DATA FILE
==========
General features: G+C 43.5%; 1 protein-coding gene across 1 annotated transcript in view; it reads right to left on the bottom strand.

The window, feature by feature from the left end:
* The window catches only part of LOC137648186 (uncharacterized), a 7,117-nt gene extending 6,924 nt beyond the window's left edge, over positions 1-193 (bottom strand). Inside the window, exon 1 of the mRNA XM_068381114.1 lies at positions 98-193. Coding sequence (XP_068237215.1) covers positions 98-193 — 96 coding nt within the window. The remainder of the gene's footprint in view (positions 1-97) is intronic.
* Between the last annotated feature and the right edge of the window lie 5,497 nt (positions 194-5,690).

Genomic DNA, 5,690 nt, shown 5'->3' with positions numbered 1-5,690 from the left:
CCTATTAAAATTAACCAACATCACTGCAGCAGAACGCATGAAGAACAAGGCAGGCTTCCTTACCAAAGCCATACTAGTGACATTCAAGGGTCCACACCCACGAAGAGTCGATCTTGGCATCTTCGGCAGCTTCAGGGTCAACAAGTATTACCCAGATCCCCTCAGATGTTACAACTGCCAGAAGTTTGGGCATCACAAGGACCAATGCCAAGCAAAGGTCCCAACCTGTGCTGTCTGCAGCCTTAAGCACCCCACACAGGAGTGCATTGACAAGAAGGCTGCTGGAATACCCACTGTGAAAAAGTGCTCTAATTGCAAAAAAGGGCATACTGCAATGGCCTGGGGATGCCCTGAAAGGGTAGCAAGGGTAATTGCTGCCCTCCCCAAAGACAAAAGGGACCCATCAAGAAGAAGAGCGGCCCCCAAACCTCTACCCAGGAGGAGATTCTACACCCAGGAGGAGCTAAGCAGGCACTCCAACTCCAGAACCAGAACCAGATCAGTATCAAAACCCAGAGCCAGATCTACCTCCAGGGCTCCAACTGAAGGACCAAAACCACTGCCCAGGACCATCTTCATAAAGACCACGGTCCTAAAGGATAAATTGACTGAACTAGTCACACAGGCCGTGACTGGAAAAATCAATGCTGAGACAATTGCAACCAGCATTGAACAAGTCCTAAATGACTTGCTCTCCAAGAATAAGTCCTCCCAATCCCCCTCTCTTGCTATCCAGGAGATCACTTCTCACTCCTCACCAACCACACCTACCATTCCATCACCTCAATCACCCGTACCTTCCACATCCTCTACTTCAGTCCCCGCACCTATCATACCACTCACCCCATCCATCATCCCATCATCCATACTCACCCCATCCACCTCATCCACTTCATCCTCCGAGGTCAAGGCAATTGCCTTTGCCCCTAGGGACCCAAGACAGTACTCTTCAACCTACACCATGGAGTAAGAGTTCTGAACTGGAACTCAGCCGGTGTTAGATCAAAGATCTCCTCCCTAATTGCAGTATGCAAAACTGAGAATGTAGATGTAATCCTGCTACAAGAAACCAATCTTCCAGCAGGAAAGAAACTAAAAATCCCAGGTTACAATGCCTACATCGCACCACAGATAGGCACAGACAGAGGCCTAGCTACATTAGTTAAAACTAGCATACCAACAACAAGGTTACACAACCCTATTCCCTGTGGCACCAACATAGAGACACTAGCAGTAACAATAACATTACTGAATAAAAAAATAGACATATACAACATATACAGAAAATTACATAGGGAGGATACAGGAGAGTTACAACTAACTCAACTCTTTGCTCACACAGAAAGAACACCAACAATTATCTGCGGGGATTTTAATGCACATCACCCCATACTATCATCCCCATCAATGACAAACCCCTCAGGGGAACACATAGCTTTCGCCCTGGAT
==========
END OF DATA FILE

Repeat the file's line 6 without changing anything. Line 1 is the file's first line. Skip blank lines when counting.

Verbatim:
CCTATTAAAATTAACCAACATCACTGCAGCAGAACGCATGAAGAACAAGGCAGGCTTCCTTACCAAAGCCATACTAGTGACATTCAAGGGTCCACACCCACGAAGAGTCGATCTTGGCATCTTCGGCAGCTTCAGGGTCAACAAGTATTACCCAGATCCCCTCAGATGTTACAACTGCCAGAAGTTTGGGCATCACAAGGACCAATGCCAAGCAAAGGTCCCAACCTGTGCTGTCTGCAGCCTTAAGCACCCCACACAGGAGTGCATTGACAAGAAGGCTGCTGGAATACCCACTGTGAAAAAGTGCTCTAATTGCAAAAAAGGGCATACTGCAATGGCCTGGGGATGCCCTGAAAGGGTAGCAAGGGTAATTGCTGCCCTCCCCAAAGACAAAAGGGACCCATCAAGAAGAAGAGCGGCCCCCAAACCTCTACCCAGGAGGAGATTCTACACCCAGGAGGAGCTAAGCAGGCACTCCAACTCCAGAACCAGAACCAGATCAGTATCAAAACCCAGAGCCAGATCTACCTCCAGGGCTCCAACTGAAGGACCAAAACCACTGCCCAGGACCATCTTCATAAAGACCACGGTCCTAAAGGATAAATTGACTGAACTAGTCACACAGGCCGTGACTGGAAAAATCAATGCTGAGACAATTGCAACCAGCATTGAACAAGTCCTAAATGACTTGCTCTCCAAGAATAAGTCCTCCCAATCCCCCTCTCTTGCTATCCAGGAGATCACTTCTCACTCCTCACCAACCACACCTACCATTCCATCACCTCAATCACCCGTACCTTCCACATCCTCTACTTCAGTCCCCGCACCTATCATACCACTCACCCCATCCATCATCCCATCATCCATACTCACCCCATCCACCTCATCCACTTCATCCTCCGAGGTCAAGGCAATTGCCTTTGCCCCTAGGGACCCAAGACAGTACTCTTCAACCTACACCATGGAGTAAGAGTTCTGAACTGGAACTCAGCCGGTGTTAGATCAAAGATCTCCTCCCTAATTGCAGTATGCAAAACTGAGAATGTAGATGTAATCCTGCTACAAGAAACCAATCTTCCAGCAGGAAAGAAACTAAAAATCCCAGGTTACAATGCCTACATCGCACCACAGATAGGCACAGACAGAGGCCTAGCTACATTAGTTAAAACTAGCATACCAACAACAAGGTTACACAACCCTATTCCCTGTGGCACCAACATAGAGACACTAGCAGTAACAATAACATTACTGAATAAAAAAATAGACATATACAACATATACAGAAAATTACATAGGGAGGATACAGGAGAGTTACAACTAACTCAACTCTTTGCTCACACAGAAAGAACACCAACAATTATCTGCGGGGATTTTAATGCACATCACCCCATACTATCATCCCCATCAATGACAAACCCCTCAGGGGAACACATAGCTTTCGCCCTGGAT